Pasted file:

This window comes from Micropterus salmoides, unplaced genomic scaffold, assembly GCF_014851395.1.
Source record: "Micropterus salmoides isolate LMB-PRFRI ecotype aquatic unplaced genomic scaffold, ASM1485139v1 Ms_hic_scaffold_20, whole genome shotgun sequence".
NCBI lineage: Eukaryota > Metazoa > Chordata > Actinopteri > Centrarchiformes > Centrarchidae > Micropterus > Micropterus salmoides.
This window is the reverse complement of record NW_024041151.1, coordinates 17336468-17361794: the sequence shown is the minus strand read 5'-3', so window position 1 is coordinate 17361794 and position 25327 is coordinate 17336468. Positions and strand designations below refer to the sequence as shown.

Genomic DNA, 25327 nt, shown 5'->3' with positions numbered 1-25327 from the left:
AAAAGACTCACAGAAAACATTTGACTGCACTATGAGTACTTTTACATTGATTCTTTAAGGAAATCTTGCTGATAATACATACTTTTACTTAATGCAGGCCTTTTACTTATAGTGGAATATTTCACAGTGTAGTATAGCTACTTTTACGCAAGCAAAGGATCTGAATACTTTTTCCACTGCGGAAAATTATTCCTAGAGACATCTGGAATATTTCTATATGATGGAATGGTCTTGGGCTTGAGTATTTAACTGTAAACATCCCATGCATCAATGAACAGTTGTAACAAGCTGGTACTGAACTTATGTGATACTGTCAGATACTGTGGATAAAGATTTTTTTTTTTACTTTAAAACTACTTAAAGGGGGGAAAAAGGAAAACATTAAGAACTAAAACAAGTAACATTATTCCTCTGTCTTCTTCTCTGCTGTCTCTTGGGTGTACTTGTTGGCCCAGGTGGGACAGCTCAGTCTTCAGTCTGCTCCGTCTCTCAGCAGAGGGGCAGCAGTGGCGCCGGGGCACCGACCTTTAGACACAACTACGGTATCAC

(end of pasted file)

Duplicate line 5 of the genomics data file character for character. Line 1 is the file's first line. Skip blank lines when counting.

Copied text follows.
Genomic DNA, 25327 nt, shown 5'->3' with positions numbered 1-25327 from the left: